Where is the evidence? And whose story is this? Mr. Garrow has not seen a transcript or listened to the tape of this alleged incident himself. Both are sealed until 2027. The documents he has reviewed were made available inadvertently through the release of the John Kennedy assassination papers by the National Archives. The mention of Dr. King’s having been in the room during an alleged rape “appears only as an annotation,” one handwritten sentence added to the typed summary. Mr. Garrow ascribes the scribble to either William Sullivan, head of the Domestic Intelligence Division, whose personal file was the source of the document containing the rape allegation, or one of his associates. In other words, we don’t even know who the author is.
Mr. Garrow goes on to speculate that the prudish Mr. Sullivan, who may or may not have written the damning sentence, and his aides were unlikely to have embellished this account and had no “apparent motive” to do so. Really? Who knows what motivated them, but the motives of their boss, the notorious F.B.I. director J. Edgar Hoover, are well known: to destroy and discredit Dr. King and later other black freedom movement leaders. Cointelpro, the counterintelligence program of the F.B.I. that later spied on and subverted the work of groups like the Black Panther Party, was even implicated in an assassination.
The F.B.I. as a sole source for accurate historical evidence of this nature is highly problematic. In my own research on two individuals who were subjects of F.B.I. surveillance in the 1950s and ’60s, I found F.B.I. files enormously unreliable, as many of my colleagues do. There were errors, incoherent scribblings, illegible notes, typos and inaudible tapes throughout. Informants are usually very vulnerable or highly incentivized subjects, and therefore their accounts are fraught. Writing my book on Ella Baker, the civil rights organizer, I learned that the F.B.I. surveillance of her was so inept that an agent mistook her husband for her cousin, a fact that could easily have been verified. We have to approach these sources with a healthy skepticism and always look for corroborating evidence to support or refute information that is provided. We have to be careful not to become an academic rumor mill.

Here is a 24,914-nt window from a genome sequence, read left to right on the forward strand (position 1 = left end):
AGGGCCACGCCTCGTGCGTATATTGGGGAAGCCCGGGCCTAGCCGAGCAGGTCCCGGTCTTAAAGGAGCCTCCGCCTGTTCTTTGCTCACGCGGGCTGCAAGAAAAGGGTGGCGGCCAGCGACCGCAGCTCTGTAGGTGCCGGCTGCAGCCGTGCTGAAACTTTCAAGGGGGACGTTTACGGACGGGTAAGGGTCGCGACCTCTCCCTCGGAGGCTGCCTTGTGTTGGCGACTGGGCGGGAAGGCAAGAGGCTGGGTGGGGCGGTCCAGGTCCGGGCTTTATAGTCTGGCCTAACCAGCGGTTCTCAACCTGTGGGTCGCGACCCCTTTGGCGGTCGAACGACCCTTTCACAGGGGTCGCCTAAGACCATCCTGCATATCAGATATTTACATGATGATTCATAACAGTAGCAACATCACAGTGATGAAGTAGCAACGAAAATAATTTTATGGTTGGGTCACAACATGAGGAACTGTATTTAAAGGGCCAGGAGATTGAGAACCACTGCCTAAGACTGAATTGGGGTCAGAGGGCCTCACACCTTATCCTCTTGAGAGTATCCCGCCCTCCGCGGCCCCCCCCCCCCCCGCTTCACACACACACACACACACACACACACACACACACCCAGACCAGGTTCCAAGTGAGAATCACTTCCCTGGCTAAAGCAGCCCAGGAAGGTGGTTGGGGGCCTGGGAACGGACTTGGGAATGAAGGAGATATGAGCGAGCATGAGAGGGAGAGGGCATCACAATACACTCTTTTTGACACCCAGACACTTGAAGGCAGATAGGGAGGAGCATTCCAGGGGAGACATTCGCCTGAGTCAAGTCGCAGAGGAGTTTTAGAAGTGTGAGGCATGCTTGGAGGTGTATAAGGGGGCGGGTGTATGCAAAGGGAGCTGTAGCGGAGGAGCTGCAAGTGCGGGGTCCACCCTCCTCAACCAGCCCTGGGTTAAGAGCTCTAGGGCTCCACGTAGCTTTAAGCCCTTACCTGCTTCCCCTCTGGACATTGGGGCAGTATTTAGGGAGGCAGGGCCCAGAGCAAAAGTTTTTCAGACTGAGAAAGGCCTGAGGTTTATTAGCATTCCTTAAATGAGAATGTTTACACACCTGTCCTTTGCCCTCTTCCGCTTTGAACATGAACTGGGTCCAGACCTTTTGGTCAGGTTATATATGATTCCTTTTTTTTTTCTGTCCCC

The #MeToo movement is the culmination of decades of agitation around the pervasive problems of sexual assault and harassment. Rich and famous sexual predators have been brought down by the courageous stories of women who are finally being believed. In this climate, Mr. Garrow seems to want his own “Me first” spotlight by getting out in front of an unsubstantiated story, but the problem is this: He presumptuously tells his version of stories of women who never themselves acknowledged being victims or survivors. We cannot put the F.B.I.’s words in their mouths and call it justice.
If in 2027 when the full F.B.I. tapes are released there is credible and corroborated evidence that a sexual assault occurred and Dr. King was somehow involved, we will have to confront that relevant and reprehensible information head-on. But we are not there.